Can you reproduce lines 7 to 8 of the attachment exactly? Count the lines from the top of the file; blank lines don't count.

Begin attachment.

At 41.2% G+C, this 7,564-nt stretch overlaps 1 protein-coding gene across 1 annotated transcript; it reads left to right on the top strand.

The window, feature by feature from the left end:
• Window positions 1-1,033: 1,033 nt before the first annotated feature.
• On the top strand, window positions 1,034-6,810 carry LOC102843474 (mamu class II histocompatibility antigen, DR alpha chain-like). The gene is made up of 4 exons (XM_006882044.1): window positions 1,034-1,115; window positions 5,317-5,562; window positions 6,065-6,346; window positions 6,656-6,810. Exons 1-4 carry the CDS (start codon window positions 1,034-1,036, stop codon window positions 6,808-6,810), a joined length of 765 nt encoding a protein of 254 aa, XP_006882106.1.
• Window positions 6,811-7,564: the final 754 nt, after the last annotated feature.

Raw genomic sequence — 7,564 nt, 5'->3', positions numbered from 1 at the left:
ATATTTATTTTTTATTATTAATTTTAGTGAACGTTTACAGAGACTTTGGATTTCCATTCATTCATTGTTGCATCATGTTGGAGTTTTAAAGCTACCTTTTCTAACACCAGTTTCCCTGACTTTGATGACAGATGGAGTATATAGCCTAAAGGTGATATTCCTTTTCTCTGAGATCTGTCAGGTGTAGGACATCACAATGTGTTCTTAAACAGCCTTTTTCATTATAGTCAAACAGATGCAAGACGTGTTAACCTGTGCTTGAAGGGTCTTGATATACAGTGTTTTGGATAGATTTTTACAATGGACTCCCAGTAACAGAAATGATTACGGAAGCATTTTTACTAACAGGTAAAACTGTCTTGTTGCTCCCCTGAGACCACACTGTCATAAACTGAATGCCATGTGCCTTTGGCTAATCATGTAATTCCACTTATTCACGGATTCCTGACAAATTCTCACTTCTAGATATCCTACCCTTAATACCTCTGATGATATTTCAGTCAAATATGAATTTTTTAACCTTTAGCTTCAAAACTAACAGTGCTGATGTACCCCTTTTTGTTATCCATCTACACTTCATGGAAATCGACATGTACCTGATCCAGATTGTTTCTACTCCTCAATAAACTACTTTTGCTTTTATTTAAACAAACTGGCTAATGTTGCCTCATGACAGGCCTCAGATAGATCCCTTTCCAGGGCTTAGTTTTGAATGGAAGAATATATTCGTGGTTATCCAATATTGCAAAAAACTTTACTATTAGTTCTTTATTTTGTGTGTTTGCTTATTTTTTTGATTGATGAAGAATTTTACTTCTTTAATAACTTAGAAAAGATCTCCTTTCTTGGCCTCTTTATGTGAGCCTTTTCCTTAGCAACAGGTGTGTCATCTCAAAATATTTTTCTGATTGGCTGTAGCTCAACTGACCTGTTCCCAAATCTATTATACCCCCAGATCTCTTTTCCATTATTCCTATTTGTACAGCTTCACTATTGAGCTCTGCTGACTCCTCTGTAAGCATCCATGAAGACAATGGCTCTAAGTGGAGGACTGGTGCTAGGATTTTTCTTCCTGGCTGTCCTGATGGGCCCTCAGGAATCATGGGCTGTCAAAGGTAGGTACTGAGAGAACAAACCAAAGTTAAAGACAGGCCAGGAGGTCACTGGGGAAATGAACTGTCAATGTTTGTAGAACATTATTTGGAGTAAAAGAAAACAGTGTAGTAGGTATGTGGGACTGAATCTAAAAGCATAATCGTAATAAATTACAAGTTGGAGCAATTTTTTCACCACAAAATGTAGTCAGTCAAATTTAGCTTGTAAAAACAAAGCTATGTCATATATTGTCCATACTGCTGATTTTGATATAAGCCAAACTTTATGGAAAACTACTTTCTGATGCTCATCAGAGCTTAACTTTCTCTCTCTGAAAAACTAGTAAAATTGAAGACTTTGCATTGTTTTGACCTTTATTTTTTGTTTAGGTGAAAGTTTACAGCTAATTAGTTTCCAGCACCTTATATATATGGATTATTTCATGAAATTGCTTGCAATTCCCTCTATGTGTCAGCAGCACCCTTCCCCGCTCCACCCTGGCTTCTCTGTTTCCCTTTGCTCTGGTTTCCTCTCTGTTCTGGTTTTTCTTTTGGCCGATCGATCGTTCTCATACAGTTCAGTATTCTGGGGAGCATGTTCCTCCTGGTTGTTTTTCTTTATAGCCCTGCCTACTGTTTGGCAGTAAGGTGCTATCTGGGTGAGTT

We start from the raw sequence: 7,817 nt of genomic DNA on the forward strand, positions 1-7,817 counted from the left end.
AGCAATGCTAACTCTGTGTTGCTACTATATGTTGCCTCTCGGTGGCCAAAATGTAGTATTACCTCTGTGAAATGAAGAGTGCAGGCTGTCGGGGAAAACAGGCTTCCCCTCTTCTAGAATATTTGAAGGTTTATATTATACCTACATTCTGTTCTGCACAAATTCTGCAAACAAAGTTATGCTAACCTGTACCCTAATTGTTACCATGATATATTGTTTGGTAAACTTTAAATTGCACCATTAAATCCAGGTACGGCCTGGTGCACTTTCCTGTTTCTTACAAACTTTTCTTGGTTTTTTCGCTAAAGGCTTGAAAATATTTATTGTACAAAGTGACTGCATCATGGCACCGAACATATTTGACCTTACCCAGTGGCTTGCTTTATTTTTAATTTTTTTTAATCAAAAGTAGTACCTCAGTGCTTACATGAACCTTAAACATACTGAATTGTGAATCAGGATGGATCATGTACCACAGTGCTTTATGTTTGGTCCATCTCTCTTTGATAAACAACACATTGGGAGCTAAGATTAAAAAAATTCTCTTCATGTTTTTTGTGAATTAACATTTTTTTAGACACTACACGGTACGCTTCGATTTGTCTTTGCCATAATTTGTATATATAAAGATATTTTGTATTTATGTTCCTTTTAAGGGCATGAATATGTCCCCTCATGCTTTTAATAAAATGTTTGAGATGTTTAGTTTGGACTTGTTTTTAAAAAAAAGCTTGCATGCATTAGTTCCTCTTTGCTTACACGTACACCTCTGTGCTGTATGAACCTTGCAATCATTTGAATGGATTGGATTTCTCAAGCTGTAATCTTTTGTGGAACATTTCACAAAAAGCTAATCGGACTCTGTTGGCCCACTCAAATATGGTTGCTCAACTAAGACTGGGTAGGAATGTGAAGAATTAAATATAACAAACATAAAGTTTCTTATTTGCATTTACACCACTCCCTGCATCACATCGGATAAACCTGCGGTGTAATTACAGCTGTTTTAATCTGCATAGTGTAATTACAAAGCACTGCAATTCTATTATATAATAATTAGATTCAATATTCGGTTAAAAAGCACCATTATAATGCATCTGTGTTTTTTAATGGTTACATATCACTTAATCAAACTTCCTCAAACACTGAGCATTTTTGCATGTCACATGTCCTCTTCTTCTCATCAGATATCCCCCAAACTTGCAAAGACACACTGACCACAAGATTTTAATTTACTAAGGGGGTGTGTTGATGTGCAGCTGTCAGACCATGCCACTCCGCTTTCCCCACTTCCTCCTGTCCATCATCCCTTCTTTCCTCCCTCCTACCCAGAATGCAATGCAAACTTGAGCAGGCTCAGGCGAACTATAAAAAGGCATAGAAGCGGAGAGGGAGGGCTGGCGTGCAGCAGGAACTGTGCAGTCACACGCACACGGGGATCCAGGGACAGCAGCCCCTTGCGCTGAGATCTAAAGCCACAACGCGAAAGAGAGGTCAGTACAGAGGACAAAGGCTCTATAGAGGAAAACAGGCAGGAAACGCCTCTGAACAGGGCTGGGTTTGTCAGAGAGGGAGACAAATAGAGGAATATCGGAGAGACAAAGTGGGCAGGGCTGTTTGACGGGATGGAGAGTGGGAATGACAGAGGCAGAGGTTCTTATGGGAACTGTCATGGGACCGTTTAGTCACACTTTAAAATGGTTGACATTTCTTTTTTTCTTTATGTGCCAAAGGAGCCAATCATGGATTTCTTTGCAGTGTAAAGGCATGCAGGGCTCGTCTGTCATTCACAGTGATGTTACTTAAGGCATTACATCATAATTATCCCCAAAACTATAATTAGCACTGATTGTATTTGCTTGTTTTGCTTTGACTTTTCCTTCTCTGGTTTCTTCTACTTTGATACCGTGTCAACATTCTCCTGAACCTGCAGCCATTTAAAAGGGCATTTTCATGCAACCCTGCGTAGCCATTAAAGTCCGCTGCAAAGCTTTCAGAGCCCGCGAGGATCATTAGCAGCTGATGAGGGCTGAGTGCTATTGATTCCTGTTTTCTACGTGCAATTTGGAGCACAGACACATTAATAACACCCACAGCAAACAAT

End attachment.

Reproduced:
ATATTTATTTTTTATTATTAATTTTAGTGAACGTTTACAGAGACTTTGGATTTCCATTCATTCATTGTTGCATCATGTTGGAGTTTTAAAGCTACCTTTTCTAACACCAGTTTCCCTGACTTTGATGACAGATGGAGTATATAGCCTAAAGGTGATATTCCTTTTCTCTGAGATCTGTCAGGTGTAGGACATCACAATGTGTTCTTAAACAGCCTTTTTCATTATAGTCAAACAGATGCAAGACGTGTTAACCTGTGCTTGAAGGGTCTTGATATACAGTGTTTTGGATAGATTTTTACAATGGACTCCCAGTAACAGAAATGATTACGGAAGCATTTTTACTAACAGGTAAAACTGTCTTGTTGCTCCCCTGAGACCACACTGTCATAAACTGAATGCCATGTGCCTTTGGCTAATCATGTAATTCCACTTATTCACGGATTCCTGACAAATTCTCACTTCTAGATATCCTACCCTTAATACCTCTGATGATATTTCAGTCAAATATGAATTTTTTAACCTTTAGCTTCAAAACTAACAGTGCTGATGTACCCCTTTTTGTTATCCATCTACACTTCATGGAAATCGACATGTACCTGATCCAGATTGTTTCTACTCCTCAATAAACTACTTTTGCTTTTATTTAAACAAACTGGCTAATGTTGCCTCATGACAGGCCTCAGATAGATCCCTTTCCAGGGCTTAGTTTTGAATGGAAGAATATATTCGTGGTTATCCAATATTGCAAAAAACTTTACTATTAGTTCTTTATTTTGTGTGTTTGCTTATTTTTTTGATTGATGAAGAATTTTACTTCTTTAATAACTTAGAAAAGATCTCCTTTCTTGGCCTCTTTATGTGAGCCTTTTCCTTAGCAACAGGTGTGTCATCTCAAAATATTTTTCTGATTGGCTGTAGCTCAACTGACCTGTTCCCAAATCTATTATACCCCCAGATCTCTTTTCCATTATTCCTATTTGTACAGCTTCACTATTGAGCTCTGCTGACTCCTCTGTAAGCATCCATGAAGACAATGGCTCTAAGTGGAGGACTGGTGCTAGGATTTTTCTTCCTGGCTGTCCTGATGGGCCCTCAGGAATCATGGGCTGTCAAAGGTAGGTACTGAGAGAACAAACCAAAGTTAAAGACAGGCCAGGAGGTCACTGGGGAAATGAACTGTCAATGTTTGTAGAACATTATTTGGAGTAAAAGAAAACAGTGTAGTAGGTATGTGGGACTGAATCTAAAAGCATAATCGTAATAAATTACAAGTTGGAGCAATTTTTTCACCACAAAATGTAGTCAGTCAAATTTAGCTTGTAAAAACAAAGCTATGTCATATATTGTCCATACTGCTGATTTTGATATAAGCCAAACTTTATGGAAAACTACTTTCTGATGCTCATCAGAGCTTAACTTTCTCTCTCTGAAAAACTAGTAAAATTGAAGACTTTGCATTGTTTTGACCTTTATTTTTTGTTTAGGTGAAAGTTTACAGCTAATTAGTTTCCAGCACCTTATATATATGGATTATTTCATGAAATTGCTTGCAATTCCCTCTATGTGTCAGCAGCACCCTTCCCCGCTCCACCCTGGCTTCTCTGTTTCCCTTTGCTCTGGTTTCCTCTCTGTTCTGGTTTTTCTTTTGGCCGATCGATCGTTCTCATACAGTTCAGTATTCTGGGGAGCATGTTCCTCCTGGTTGTTTTTCTTTATAGCCCTGCCTACTGTTTGGCAGTAAGGTGCTATCTGGGTGAGTT

We start from the raw sequence: 7,817 nt of genomic DNA on the forward strand, positions 1-7,817 counted from the left end.